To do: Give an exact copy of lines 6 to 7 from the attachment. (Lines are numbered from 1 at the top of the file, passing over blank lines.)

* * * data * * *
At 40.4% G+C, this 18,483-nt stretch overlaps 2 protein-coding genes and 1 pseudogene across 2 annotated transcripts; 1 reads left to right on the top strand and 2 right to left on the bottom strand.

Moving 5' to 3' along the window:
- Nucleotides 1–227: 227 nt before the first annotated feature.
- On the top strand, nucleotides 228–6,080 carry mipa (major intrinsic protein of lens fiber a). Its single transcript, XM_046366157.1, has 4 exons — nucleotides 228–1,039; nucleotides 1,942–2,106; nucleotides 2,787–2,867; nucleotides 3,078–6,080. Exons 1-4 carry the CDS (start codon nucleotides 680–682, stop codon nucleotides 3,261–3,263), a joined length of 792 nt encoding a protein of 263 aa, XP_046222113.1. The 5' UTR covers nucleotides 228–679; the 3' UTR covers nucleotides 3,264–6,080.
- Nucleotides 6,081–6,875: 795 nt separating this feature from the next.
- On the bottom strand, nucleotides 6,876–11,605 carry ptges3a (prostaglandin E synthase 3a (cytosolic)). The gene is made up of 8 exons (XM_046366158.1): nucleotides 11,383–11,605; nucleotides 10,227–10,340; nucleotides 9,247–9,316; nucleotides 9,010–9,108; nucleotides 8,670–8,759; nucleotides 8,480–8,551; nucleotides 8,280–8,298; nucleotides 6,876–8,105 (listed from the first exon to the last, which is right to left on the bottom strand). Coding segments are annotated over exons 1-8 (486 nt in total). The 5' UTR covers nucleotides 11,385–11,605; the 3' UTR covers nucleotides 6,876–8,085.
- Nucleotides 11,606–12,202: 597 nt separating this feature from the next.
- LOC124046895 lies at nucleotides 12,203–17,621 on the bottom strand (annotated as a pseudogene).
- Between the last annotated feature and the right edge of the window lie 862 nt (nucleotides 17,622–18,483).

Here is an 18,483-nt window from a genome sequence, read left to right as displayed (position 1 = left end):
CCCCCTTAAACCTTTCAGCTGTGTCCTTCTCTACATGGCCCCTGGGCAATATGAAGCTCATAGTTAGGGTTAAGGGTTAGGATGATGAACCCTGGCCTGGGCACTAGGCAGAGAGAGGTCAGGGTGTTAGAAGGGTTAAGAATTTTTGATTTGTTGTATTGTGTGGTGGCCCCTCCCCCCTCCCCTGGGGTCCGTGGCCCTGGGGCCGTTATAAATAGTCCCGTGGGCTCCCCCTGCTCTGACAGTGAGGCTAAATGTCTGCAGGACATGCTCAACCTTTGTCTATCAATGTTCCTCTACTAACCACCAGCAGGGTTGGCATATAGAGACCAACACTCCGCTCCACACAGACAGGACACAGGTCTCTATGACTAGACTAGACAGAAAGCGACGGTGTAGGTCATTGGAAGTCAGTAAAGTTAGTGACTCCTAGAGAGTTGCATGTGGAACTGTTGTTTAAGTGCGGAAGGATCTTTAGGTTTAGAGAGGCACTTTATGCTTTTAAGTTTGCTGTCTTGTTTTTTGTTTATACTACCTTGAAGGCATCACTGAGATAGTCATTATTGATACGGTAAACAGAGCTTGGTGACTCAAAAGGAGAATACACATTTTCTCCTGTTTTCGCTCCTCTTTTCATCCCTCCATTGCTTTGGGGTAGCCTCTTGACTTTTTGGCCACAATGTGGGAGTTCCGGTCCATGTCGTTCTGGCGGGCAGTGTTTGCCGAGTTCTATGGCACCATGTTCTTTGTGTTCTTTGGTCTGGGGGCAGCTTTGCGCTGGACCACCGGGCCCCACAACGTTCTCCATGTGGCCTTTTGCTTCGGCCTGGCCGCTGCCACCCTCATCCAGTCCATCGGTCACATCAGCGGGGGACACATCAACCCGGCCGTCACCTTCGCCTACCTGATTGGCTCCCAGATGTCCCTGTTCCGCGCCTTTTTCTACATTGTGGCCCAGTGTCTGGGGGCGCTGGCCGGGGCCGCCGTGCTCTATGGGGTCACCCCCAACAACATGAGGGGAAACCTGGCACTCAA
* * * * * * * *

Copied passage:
- On the bottom strand, nucleotides 6,876–11,605 carry ptges3a (prostaglandin E synthase 3a (cytosolic)). The gene is made up of 8 exons (XM_046366158.1): nucleotides 11,383–11,605; nucleotides 10,227–10,340; nucleotides 9,247–9,316; nucleotides 9,010–9,108; nucleotides 8,670–8,759; nucleotides 8,480–8,551; nucleotides 8,280–8,298; nucleotides 6,876–8,105 (listed from the first exon to the last, which is right to left on the bottom strand). Coding segments are annotated over exons 1-8 (486 nt in total). The 5' UTR covers nucleotides 11,385–11,605; the 3' UTR covers nucleotides 6,876–8,085.
- Nucleotides 11,606–12,202: 597 nt separating this feature from the next.